Venus and Mercury Credit: Szabolcs Nagy from the VirtualAstro Flickr group

Morningstar Venus – This Winters Brilliant Morning Object

Morningstar Venus: If you’re up early before sunrise this winter, you will notice the unmissable Morningstar Venus. Venus will be shining brightly in the eastern sky before the sun rises. It will also be visible for a short time after sunrise due to being so bright!

Venus became the “Morningstar” early in November and will become more and more spectacular. Read on to find out more.

Planet Venus

The first thing we need to get out of the way is, Venus isn’t a star. It’s a planet! It’s the closest out of all the planets in the solar system to Earth. Roughly 41000km at its closest approach.

The Planet is roughly the same size as Earth, but it’s much different. During the Victorian era and early twentieth century, it was thought the planet was a rich tropical world covered in rainforests and exotic jungles. However, in reality that couldn’t be any further from the truth.

What’s it like There

Venus is Earth’s evil twin! Nothing lives there due to a runaway greenhouse effect caused through extreme volcanic activity and the lack of a magnetic field. Most of the water has evaporated and blown away by the solar wind and replaced by greenhouse gasses.

Temperatures on the surface are hotter than an oven at over 450°C/  860°F. Not only is it hot, the pressure on the surface is extreme at around 90 times that of the Earth. The equivalent pressure you would encounter at a depth of 3000ft in the ocean. To add to this crushing and roasting environment, there are clouds of sulphuric acid and acid rain. Due to the heat and pressure on the surface the acid rain evaporates before it hits the ground.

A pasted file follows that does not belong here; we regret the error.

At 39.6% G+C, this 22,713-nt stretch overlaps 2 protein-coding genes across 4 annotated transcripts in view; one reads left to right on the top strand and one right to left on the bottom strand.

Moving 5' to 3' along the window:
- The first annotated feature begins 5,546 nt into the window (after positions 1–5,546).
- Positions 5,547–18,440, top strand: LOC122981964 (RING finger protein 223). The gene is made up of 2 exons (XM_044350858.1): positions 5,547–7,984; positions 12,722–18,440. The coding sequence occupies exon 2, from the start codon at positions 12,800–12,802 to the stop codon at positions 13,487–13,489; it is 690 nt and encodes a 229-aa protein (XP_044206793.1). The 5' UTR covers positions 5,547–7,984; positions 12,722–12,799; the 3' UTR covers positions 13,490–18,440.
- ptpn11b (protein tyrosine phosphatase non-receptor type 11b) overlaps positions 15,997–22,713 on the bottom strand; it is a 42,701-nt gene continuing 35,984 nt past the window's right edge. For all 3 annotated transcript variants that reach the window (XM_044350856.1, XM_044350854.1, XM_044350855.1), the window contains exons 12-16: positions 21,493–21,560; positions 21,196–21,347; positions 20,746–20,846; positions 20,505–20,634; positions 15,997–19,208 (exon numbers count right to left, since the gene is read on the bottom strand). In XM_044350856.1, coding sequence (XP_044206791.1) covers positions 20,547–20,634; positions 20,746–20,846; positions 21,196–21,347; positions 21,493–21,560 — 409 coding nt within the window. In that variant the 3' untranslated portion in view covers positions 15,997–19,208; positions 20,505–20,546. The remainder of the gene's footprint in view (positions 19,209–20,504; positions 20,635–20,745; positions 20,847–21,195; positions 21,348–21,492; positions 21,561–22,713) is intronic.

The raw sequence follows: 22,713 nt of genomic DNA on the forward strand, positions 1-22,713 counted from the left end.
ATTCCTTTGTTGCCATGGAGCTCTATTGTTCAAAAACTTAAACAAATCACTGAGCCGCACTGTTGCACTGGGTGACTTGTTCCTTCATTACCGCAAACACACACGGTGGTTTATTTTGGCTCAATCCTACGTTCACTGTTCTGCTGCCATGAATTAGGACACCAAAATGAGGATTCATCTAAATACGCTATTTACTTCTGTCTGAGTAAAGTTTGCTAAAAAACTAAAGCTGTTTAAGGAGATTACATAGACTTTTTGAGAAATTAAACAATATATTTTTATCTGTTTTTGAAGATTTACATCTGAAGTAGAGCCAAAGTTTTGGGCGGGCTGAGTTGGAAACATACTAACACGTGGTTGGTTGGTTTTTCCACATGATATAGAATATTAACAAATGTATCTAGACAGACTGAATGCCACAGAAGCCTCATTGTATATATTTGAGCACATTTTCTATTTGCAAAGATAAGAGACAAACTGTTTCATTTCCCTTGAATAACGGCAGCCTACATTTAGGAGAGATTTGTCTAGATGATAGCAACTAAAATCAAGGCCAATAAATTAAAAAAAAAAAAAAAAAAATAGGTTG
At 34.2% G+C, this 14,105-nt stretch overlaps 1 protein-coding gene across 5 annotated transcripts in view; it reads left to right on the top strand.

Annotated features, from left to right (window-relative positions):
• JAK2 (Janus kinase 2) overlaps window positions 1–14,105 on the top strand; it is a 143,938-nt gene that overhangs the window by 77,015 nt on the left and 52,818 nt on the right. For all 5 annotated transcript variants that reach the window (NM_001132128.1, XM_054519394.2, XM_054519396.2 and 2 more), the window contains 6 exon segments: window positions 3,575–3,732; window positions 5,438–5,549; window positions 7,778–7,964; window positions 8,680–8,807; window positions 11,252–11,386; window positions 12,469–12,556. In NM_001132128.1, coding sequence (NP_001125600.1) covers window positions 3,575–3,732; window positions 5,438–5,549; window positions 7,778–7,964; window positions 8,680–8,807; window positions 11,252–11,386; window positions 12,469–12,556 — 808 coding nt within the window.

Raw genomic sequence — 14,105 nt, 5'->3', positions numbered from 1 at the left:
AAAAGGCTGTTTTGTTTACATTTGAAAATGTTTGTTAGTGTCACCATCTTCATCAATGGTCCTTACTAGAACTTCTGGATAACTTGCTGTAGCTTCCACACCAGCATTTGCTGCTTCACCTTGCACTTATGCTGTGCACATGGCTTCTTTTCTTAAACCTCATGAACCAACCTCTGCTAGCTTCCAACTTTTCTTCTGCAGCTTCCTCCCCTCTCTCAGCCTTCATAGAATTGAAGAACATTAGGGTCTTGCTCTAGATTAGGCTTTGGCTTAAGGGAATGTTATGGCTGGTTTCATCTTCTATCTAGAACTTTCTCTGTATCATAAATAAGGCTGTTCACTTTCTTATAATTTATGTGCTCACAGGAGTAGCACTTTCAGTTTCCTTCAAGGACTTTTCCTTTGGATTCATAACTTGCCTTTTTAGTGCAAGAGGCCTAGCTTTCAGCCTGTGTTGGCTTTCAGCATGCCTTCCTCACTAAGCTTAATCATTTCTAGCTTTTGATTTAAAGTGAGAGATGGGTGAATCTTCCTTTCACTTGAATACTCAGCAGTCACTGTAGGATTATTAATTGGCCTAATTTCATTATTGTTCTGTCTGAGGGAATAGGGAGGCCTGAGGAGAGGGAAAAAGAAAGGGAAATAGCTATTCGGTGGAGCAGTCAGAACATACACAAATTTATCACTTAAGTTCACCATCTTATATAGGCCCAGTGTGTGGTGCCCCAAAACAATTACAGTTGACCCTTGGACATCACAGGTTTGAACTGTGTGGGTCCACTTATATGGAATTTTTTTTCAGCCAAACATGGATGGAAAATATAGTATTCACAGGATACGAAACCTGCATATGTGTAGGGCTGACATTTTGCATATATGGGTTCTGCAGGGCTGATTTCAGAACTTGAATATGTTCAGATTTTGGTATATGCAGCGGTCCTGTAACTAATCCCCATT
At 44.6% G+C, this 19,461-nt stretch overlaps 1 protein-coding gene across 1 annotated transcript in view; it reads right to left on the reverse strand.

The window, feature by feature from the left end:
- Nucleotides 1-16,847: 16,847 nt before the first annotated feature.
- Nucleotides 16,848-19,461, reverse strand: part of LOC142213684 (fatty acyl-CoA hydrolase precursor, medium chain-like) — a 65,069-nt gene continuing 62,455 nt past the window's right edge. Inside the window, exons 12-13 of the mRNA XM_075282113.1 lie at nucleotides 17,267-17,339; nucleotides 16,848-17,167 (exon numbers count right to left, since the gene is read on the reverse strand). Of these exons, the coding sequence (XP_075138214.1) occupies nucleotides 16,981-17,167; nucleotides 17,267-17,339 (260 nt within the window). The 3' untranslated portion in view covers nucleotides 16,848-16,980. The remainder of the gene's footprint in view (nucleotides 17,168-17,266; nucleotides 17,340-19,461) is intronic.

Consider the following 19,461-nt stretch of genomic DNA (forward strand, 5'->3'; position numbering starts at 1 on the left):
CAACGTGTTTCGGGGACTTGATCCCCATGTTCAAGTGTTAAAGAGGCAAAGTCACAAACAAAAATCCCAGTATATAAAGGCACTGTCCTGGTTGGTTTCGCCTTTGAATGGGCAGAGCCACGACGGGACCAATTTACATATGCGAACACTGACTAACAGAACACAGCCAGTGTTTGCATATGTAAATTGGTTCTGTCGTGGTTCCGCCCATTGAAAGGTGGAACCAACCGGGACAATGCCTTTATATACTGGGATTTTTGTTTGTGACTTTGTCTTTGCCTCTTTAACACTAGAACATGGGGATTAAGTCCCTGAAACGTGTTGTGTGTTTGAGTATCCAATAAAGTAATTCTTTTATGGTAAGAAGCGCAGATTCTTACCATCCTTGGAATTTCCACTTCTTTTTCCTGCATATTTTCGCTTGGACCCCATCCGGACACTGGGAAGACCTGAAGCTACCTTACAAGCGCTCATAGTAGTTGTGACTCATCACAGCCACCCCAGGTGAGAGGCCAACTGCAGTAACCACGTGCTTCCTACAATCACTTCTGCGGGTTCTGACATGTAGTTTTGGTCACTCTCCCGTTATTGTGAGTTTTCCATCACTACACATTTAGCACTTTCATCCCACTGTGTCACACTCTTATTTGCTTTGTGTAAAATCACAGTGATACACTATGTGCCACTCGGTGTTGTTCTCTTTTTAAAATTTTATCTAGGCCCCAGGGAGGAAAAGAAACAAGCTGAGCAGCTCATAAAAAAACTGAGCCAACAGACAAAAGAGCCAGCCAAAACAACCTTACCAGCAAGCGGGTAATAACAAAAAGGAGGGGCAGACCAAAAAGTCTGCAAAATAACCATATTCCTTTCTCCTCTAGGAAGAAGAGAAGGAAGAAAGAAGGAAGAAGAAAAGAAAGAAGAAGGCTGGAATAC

To add to this even more, a day on Venus is equal to 116 days on earth. And to top it all off the average wind speed is around 220mph. It really is Earth’s evil twin and not very pleasant at all!

In the late 60’s and early 70’s, a small number of Russian Venera Spacecraft visited the planet. The conditions were so harsh the spacecraft only lasted an average of 60 minutes before they were overcome by pressure and heat.

Credit: NASA/ JPL

What To Expect this Winter

Venus will be the or morning star from November 2018 through to March 2019. It will achieve maximum brightness on the 1st of December 2018 with a brightness of magnitude -4.9. This will make the planet the third brightest object in the sky behind the Sun and Moon. It will appear much brighter than the International Space Station and Sirius, the brightest star in the night sky. One of the reasons Venus is so bright is because of its thick dense and very reflective cloud cover.

The Morning Star will be the most striking object in the sky to the naked eye. In large binoculars the crescent of the planet can be seen, and even can be seen even closer in a telescope. Due to the thick cloud cover that shrouds its surface, no detail is visible.

Venus will rise approximately 3 minutes earlier each morning. By mid December it will rise at approximately 4:00am before rising later each morning until March. In mid December the planet will be visible in the pitch dark of night a couple of hours before the light of dawn.

Venus, Morning Star, Morningstar

Seen through telescope

When Will Venus become the Evening Star again?

Venus will not be visible through the summer of 2019 and will be visible in the evenings late November 2019 through to June 2020.

 

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